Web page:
The European Investment Bank (EIB), the European Union's long-term financing institution, is lending ECU 72 million (1) for the construction of a combined-cycle power plant in the Philippines. The EIB loan will go to the First Philippine Gas Power Corporation owned by the joint-venture of British Gas and two Philippines entities, the First Philippine Holdings Corporation and the Meralco Pension Fund, for their plant located near Batangas, some 100 km south of the capital Manila.

The new power station, to be developed on a build, own, operate basis, will bring environmental benefits and contribute to diversify the national energy supply by promoting a downstream market for indigenous natural gas; the gas will be supplied from an indigenous gas field near the island of Palawan, being developed by Shell Philippines. Among others, the project is co-financed with the Hermes Kreditversicherung A.G., the EXIM Bank of Malaysia, the Malaysia Export Credit Insurance, the Kreditanstalt für Wiederaufbau, as well as a private placement. The commercial risk of EIB's loan is guaranteed by a syndicate of banks led by ABN AMRO Bank N.V., Westdeustsche Landesbank Girozentrale and Bank of Tokyo-Mitsubishi, Ltd., which also co-finance part of the project.

In 1993 the EIB started lending for investment in some thirty countries of Asia and Latin America as part of the European Union's co-operation policy. Energy and development and improvement of the environment are among the aims of the EU-ASEAN Co-operation Agreement. The Bank's commitment in the Philippines totals ECU 145 million. Other EIB loans went to air transportation (ECU 50 million) and industry (ECU 23 million).

The EIB was set up in 1958 under the Treaty of Rome to provide loan finance for capital investment furthering European Union policy objectives, in particular, regional development, European infrastructure, energy, industry and environment. Outside the Union, the EIB contributes to European development co-operation policy in accordance with the terms and conditions laid down in the various agreements linking the Union to some 130 countries in Central and Eastern Europe, the Mediterranean region, Africa, the Caribbean and the Pacific, Asia and Latin America.Following an invitation from the European Council of Ministers, the EIB's Board of Governors authorised lending up to ECU 750 million, over a period of three years (1993-1996), for projects of mutual interest located in Asian and Latin American countries (ALA). On February 1997 EIB's Board of Governors approved a new lending facility for projects in ALA countries of ECU 275 million to be used by the end of June 1997. Additionally, a new lending facility of ECU 900 million for projects in ALA countries to be financed during 1997-1999 was approved by the Board of Governors on June 1997.Under these authorisations the EIB has already provided ECU 440 million for projects in Asia: for electricity development in India (ECU 55 million), Pakistan (ECU 81 million) and the Philippines (ECU 72 million), for natural gas transport in Indonesia (ECU 46 million) and Thailand (ECU 58 million), for the development of an offshore oil and natural gas field in China (ECU 55 million), and for airport infrastructure (ECU 50 million) and a cement factory (ECU 23 million) in the Philippines.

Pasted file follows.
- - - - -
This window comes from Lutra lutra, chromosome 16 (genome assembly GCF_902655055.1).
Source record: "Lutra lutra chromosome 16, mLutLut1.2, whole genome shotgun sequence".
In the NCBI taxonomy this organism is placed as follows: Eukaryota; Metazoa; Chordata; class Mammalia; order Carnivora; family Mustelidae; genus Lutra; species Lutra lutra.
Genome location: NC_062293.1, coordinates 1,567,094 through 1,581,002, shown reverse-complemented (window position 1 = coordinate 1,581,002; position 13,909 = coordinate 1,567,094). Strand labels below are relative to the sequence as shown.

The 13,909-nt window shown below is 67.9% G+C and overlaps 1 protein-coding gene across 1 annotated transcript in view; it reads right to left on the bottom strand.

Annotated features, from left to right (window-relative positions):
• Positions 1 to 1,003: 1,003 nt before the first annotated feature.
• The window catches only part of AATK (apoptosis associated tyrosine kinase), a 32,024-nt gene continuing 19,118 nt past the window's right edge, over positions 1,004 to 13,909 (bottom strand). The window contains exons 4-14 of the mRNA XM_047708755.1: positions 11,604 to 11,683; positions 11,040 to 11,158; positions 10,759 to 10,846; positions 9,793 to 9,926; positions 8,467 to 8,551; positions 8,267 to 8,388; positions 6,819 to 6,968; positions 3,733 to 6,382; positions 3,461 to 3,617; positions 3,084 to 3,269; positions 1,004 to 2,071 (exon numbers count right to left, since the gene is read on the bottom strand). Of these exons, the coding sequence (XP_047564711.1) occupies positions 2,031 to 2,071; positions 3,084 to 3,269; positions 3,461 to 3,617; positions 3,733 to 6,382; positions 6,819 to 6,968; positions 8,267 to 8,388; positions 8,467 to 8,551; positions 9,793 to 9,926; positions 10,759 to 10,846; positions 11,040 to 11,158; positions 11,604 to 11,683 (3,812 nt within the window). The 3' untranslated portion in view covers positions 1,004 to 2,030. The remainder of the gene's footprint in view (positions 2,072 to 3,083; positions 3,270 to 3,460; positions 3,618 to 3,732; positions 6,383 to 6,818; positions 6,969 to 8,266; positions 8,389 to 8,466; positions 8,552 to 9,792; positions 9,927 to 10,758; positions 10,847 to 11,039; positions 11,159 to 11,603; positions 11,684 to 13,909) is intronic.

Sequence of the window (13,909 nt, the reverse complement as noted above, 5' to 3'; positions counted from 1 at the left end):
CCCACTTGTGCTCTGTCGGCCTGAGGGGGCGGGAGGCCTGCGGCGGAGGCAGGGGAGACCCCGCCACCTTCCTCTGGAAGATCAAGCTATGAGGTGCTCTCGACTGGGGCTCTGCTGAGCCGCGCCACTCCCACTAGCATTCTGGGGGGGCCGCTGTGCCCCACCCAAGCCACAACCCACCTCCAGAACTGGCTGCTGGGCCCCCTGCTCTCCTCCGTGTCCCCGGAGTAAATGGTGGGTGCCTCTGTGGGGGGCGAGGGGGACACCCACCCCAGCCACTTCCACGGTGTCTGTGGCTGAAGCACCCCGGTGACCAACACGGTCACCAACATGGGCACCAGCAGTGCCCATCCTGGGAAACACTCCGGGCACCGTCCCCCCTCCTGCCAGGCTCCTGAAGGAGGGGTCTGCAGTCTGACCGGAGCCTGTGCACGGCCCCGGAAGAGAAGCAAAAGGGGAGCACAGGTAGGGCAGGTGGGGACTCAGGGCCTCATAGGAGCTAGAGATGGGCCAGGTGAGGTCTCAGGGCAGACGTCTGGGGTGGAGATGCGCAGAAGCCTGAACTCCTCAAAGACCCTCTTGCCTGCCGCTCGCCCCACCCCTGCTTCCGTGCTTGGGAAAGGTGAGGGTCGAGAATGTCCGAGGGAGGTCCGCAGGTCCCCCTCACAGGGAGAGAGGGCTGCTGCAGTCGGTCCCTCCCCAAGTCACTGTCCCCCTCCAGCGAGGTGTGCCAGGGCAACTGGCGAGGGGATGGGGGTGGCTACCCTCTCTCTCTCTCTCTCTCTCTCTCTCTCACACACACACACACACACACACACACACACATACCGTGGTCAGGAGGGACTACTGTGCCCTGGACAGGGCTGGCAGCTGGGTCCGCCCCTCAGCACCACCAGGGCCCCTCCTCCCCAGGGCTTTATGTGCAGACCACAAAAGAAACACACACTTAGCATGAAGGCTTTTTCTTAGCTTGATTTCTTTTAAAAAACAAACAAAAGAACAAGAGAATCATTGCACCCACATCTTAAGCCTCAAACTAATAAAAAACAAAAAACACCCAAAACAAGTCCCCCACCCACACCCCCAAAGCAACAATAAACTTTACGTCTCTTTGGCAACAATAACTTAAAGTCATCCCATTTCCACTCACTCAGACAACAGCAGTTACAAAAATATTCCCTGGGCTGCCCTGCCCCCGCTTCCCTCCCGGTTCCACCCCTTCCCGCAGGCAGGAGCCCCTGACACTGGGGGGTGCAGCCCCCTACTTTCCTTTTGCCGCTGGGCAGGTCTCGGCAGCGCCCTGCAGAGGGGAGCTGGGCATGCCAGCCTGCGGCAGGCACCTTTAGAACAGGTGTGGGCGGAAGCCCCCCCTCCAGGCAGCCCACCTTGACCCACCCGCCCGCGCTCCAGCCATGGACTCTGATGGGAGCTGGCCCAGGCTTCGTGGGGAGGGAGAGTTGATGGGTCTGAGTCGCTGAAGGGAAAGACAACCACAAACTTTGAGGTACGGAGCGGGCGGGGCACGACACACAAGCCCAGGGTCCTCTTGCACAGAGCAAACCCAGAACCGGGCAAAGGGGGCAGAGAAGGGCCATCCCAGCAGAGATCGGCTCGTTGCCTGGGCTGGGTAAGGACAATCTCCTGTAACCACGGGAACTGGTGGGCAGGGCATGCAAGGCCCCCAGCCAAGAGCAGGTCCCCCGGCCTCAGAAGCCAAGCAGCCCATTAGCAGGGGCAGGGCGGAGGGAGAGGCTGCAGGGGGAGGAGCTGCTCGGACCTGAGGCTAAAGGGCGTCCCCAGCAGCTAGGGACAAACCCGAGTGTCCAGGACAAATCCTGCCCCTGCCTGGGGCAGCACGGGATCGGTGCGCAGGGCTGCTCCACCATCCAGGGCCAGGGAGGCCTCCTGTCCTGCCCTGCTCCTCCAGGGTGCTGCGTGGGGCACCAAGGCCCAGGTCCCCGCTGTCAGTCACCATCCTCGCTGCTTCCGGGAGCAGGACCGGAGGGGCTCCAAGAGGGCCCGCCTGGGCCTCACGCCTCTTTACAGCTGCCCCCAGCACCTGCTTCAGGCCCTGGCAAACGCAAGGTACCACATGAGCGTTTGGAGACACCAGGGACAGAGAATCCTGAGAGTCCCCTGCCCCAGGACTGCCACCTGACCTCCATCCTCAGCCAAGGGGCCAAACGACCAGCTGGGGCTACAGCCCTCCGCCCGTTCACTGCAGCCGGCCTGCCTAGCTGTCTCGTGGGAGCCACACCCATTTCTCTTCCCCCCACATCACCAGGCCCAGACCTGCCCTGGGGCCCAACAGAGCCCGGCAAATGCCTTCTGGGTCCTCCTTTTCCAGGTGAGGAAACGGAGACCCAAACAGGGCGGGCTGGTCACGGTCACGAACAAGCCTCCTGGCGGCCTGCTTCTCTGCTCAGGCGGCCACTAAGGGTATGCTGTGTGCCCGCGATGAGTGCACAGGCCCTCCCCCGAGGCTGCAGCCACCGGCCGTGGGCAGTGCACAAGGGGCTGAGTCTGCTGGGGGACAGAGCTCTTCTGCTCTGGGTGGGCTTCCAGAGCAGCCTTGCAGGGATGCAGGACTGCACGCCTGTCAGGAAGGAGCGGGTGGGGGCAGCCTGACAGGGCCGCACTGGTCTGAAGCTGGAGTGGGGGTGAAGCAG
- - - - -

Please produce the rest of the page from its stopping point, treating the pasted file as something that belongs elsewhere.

(1) The conversion rates used by the EIB for statistical purposes during the current quarter are those obtaining on 30 September 1997, when ECU 1 = GBP 0.69, USD 1.113, PHP 37.1214.